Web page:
America, the soap opera

By Craige McMillan

Humpty Dumpty sat on the wall

Humpty Dumpty had a great fall …

Somehow, in just 200 years, America has gone from a nation of citizen philosophers to a national soap opera. Madam Toogood is caught on videotape beating her young daughter in a parking lot, and the nation is hooked. Over and over, the media plays the film loop, taunting us. Concern is etched in the features of the news anchor as she asks us the questions: What could this mother have been thinking? Has she ever done this before?

And the questions we’ve all been trained to ask ourselves: What happens next? Where is this story going? Who will enter the plot after the commercials and claim their 15 minutes of fame? So we ask, and the media answers with more questions: Who will prosecute her; who will defend her? Let’s talk to them both. What will happen to the victim? How about the perpetrator? Is it all fair? Doesn’t everybody do it at one time or another? Aren’t the mother and the daughter both really victims, while America – which is to say all the rest of us who are watching this soap opera – aren’t we really at fault?

The media stirs the pot, and the nation becomes a pulsating, seething mass of contradictory opinions. “Lock her up – throw away the key!” “Forgive her, she’s clearly sorry – hasn’t she suffered enough?” “Protect her daughter, we can’t let the child go back there!” “Don’t punish the daughter by separating her from her mother!” Bring out the eye drops and handkerchiefs – let’s start the hand-wringing in earnest!

Look at this mother’s tears of contrition! Is she really sorry, or is it an act? And who, if we haven’t done this to our children – hasn’t wanted to? In the end, isn’t this evidence that what we really need are more counseling services, more social services, more child-protective services, more probation services and work-release programs, and of course more taxes to pay for it all? How can we even think about cutting taxes and letting innocent children suffer? How can we ever contemplate putting mothers in jail and separating them from their children, especially when it’s our fault they behave as they do? What kind of a country is this, anyway?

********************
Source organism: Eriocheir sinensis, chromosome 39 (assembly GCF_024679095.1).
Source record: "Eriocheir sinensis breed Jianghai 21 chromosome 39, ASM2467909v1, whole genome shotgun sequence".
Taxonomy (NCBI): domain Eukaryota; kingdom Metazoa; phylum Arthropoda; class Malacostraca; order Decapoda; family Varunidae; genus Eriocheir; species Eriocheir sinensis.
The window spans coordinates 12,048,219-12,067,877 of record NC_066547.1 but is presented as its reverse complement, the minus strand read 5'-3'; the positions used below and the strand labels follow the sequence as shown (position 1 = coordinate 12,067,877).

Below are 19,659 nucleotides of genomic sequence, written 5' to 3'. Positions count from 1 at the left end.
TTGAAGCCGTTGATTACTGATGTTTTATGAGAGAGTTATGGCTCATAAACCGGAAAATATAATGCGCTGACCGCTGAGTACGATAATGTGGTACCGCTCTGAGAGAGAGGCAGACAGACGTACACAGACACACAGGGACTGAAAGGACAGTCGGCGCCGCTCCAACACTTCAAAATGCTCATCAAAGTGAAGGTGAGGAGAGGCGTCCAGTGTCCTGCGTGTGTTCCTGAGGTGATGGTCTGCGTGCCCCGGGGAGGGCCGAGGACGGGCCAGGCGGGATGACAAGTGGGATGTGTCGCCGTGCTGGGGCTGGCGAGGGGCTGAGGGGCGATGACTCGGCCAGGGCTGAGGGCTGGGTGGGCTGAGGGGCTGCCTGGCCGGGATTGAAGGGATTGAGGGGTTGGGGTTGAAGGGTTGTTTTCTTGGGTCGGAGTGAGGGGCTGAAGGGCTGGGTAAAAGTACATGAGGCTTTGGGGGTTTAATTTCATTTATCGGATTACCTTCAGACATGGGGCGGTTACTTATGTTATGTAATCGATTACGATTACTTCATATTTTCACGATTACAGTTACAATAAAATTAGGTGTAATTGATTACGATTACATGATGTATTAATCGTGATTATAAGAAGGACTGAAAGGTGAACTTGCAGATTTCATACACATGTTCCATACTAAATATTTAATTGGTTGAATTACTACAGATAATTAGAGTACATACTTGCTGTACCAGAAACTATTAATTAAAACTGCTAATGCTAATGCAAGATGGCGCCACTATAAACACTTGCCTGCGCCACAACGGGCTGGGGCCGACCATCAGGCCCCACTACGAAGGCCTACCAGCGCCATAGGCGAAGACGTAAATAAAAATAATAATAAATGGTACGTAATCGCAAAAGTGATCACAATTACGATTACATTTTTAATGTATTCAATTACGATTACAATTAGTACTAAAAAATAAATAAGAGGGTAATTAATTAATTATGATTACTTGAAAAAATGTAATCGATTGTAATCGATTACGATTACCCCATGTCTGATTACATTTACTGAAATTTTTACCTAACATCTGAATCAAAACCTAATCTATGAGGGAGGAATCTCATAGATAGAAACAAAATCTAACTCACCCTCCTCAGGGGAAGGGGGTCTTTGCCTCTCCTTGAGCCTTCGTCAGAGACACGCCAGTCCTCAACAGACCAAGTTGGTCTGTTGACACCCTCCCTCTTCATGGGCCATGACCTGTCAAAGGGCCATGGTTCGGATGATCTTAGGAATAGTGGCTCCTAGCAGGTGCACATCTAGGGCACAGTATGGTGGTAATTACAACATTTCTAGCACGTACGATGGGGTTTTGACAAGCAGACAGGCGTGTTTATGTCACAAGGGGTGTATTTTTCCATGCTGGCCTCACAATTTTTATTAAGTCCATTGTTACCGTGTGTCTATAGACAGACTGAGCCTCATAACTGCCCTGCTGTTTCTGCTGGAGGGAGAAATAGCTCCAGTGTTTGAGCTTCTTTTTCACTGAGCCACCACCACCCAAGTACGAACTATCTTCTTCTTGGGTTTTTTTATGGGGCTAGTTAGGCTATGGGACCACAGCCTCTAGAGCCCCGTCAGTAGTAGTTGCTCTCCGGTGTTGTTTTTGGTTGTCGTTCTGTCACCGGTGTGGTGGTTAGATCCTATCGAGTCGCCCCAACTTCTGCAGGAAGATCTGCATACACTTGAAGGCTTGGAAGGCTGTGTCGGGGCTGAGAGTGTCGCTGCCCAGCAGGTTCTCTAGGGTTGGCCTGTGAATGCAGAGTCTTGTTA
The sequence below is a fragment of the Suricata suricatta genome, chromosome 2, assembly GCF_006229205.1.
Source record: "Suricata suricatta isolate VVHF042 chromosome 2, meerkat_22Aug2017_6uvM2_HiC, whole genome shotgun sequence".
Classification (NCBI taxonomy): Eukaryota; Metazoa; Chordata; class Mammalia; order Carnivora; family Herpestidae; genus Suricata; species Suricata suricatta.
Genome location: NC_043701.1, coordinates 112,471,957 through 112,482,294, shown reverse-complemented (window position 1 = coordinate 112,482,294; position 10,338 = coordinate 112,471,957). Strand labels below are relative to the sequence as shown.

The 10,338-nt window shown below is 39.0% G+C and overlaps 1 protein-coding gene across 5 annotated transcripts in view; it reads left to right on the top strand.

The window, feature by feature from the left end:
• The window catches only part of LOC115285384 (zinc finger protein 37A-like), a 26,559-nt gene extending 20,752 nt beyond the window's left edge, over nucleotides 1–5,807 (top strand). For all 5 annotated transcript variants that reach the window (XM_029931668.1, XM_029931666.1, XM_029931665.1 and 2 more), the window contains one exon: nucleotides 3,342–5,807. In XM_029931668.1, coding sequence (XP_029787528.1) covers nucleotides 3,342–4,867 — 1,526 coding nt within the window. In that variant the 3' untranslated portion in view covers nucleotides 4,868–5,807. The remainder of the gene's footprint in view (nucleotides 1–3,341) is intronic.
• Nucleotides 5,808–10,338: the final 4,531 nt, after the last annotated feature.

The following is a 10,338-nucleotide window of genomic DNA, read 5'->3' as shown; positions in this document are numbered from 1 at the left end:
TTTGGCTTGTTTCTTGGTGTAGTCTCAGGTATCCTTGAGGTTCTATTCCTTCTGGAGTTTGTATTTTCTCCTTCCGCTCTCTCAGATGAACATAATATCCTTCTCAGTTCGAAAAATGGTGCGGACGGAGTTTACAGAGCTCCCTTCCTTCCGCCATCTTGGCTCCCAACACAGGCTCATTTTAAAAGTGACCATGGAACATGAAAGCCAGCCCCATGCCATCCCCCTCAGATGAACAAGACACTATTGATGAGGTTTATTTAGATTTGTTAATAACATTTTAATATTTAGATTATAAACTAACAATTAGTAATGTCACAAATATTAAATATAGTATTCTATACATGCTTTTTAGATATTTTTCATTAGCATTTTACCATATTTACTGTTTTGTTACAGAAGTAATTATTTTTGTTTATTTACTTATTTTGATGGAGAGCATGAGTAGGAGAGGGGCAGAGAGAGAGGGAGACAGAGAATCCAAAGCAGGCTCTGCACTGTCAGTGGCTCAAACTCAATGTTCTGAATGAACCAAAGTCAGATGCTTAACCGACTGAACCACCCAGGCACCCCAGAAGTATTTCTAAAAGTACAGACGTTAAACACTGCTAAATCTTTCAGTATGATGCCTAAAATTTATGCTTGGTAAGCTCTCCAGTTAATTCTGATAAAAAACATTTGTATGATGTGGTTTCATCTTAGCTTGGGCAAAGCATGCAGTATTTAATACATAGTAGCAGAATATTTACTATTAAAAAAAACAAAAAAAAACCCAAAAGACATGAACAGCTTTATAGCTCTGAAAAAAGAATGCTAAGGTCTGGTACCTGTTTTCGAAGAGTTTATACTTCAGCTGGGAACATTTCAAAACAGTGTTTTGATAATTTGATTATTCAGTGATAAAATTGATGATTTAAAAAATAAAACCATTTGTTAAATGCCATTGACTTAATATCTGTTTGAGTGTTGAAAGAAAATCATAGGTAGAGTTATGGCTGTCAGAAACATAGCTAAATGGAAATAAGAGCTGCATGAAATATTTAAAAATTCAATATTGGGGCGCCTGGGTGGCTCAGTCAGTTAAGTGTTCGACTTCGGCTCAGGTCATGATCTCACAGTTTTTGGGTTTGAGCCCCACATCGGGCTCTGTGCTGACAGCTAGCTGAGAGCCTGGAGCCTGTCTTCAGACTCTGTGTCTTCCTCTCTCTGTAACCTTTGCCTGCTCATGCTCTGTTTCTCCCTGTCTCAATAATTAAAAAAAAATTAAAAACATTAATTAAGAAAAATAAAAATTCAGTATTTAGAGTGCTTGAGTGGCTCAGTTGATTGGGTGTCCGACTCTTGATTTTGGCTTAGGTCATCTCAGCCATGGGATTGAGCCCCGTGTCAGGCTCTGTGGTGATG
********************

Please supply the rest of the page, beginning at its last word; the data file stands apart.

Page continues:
What kind of country indeed? If we had the continuity of history to guide us, we would know that there are good parents, and bad parents – and they’re not always the same people. There are people with hot tempers who respond in violence, others have the patience of Job and are destined for sainthood. Some children are fortunate in the households they grow up in, others are not. Most of us had our share of pain growing up and, if not, life is quite willing to provide further opportunities as we grow older.

There is little that you or I can do to change any of it. Society must continue to reward and punish, because growing up is a lifelong process. Those who learned more of life’s lessons as children are indeed fortunate – the tuition costs less. Those who did not will keep upping the ante until they cause serious harm and their actions can no longer be ignored. They will pay an inflated price for their belated education. It’s not fair … it’s just the way things are.

With America splintered into hundreds of ethnic enclaves, the melting pot has been pushed to the back of the stove and grown cold. Each of us does what is right in our own eyes. The Muslim father who kills his daughter to prevent her from marrying a Christian is doing Allah’s will in his culture, but here, he is a murderer. The Christian preacher beating the drum for converts is a hero in middle America – he is subject to arrest and prosecution in Israel, execution in the Muslim world. Abortion is murder, or a woman’s hardest-won right to control her body. Gun control is the road to peace, or it’s the end of freedom.

As we flounder in a sea of deadly media undercurrents, each pulling us toward its own agenda, we struggle to get our footing. Glued to the television screen, we stare at the news anchor, pleading for the truth. The face smiles back at us and, like an Enron accountant, answers with a question: “Truth? Yes, of course, the truth. What would you like it to be today?”

We are descended from a nation of citizen philosophers – farmers – who read the best books the world had to offer and educated themselves through the long, cold winters. They learned from the past. Events did not occur in a vacuum. The Christian heritage, whether it was believed or not, gave common ground with one’s neighbor. We taught the same rules to our children, because it seemed that had helped us to live productive lives and build an extraordinary nation. We were successes and failures, rich and poor, young and old, but we were all Americans and the world took note of it.

Today our cities are enclaves of “little China, little Vietnam, little Croatia, little India and little Mexico. We don’t agree on where we’ve been, where we are or where we’re going. Our shared history is gone – the American Dream a thousand different cultural traditions from “back home,” and we all “got our rights.” Today a simple nursery rhyme holds more truth than we can bear.